Thursday, June 12, 2014

Breakout? No, Breakdown

People here tell me I'm doing good for my first month: that I seem well adjusted, happy, relatively content. And I am. Really. In my blog posts I play up the absurdity of the place a bit for dramatic effect but the reality is that, now that I've settled in, most days are relatively uneventful. Although it's most definitely not a resort, it's hard to complain about yoga every night (free) or a weekly massage (three bars of Irish Spring soap). I've even joined a group called Toast Masters to master the miserable art of public speaking for that distant day when I'm back out in the real world making big bucks by recounting my journey to the dark side.


So, you see? All in all, not so awful. I even manage to laugh once in a while at a bad prison-house joke (usually related to farting, women, the food or the general absurdity of the place). I'll devote another post sometime to the lamer jokes we laugh at here on the inside.

But to say that it's been smooth sailing from start to finish would be an overstatement. There are, truth be told, a few things that get me down, so down that I feel I might momentarily lose it. At the top of the list is any reminder of my children. We had what you might call an untypical relationship with our daily Skype sessions and periodic full-immersion visits. But we managed to make it work. That's obviously all gone now and I miss them terribly. I try to control my thoughts because if I let my mind drift to them then....breakdown! The tears well up and I need to find a door to hide behind.

Other breakdown issues include:
- my sentence (day-by-day is the only way to go. If I think forward to 50 months from now I just can't deal);
- my dog (I miss Sorbet!)
- my old apartment
- my family, including my sister, my mother, my father, my grandparents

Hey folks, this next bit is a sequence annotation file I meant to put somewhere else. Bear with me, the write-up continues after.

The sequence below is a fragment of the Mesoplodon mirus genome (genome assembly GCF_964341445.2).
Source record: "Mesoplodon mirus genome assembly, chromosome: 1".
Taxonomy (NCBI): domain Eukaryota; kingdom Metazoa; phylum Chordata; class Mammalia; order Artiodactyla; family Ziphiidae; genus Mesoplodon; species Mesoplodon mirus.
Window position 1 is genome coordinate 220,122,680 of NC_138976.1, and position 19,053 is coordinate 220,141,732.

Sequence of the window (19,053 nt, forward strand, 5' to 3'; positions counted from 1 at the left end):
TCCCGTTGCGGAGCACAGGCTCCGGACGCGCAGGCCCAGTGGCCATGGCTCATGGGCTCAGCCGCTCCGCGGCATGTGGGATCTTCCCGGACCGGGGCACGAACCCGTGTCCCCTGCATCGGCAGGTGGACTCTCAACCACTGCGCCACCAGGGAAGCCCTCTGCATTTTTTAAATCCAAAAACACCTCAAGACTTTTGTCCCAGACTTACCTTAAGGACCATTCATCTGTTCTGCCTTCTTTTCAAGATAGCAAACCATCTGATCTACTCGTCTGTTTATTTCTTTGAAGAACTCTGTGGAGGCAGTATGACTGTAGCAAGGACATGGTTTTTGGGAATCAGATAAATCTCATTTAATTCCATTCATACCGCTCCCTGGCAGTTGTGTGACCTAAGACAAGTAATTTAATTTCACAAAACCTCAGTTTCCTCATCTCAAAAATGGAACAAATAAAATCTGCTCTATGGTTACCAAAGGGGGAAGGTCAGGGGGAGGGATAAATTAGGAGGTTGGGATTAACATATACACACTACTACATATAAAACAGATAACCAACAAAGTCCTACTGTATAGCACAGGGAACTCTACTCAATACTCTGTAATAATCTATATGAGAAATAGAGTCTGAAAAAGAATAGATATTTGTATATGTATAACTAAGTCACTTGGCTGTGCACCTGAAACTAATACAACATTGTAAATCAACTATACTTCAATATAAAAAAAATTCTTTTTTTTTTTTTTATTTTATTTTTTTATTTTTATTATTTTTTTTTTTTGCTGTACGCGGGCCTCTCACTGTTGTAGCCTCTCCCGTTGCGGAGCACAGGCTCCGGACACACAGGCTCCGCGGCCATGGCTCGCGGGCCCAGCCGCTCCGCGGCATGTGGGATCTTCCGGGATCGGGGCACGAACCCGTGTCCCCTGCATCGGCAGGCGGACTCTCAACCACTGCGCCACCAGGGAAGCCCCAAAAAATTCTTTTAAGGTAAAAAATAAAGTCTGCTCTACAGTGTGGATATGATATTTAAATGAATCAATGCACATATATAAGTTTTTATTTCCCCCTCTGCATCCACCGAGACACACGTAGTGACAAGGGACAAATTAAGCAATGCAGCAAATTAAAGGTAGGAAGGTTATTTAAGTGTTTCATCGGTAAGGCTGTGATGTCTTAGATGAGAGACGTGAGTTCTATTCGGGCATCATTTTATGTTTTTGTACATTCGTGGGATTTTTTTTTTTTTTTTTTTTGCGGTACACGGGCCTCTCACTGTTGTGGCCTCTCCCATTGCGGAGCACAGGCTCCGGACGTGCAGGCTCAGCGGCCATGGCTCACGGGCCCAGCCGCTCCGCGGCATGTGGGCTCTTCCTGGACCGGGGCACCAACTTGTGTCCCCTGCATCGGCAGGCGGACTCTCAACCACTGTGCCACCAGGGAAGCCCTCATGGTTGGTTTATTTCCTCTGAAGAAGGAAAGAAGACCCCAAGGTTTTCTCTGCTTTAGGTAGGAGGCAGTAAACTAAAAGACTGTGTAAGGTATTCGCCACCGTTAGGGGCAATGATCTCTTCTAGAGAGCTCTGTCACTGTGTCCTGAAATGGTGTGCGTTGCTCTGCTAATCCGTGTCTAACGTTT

Of course I miss other things but those are really the only issues (at least that I can think of at the moment) that threaten to set me off in a truly depressive way. I felt similar on my various forays abroad so the feeling is not new: call it a vague, painful homesickness. 


Truth be told, it's generally advisable not to let your emotions show too much while in prison: emotions are a sign of weakness and if there's a cardinal rule to successfully doing time it's to show no weakness. Weakness, in this place, makes you vulnerable.

The strange thing is that we're all of us here in the same boat. Every single one of us miss loved ones on the outside. Of course, the emotions are stronger in the beginning but there's just not getting used to the separation. A few people have opened up to me to say that in the first few months they broke down all the time: weekly if not daily if not hourly. 

Yet we all try to hide our feelings, pretend that all is fine. If you look around this place at any given time, you'd swear that all the men just love to be here and really don't miss anyone on the outside. But us guys: we're generally good at masking our emotions. In this place you have to take the tough-guy exteriors with a grain of salt. And of course in here, where emotions are a liability, that's more true than anywhere. My advice to any future con: keep your chin up, carry on (it's really not that bad) and soldier through.

There's no shame in crying, but here on the inside it's best to hide it away.

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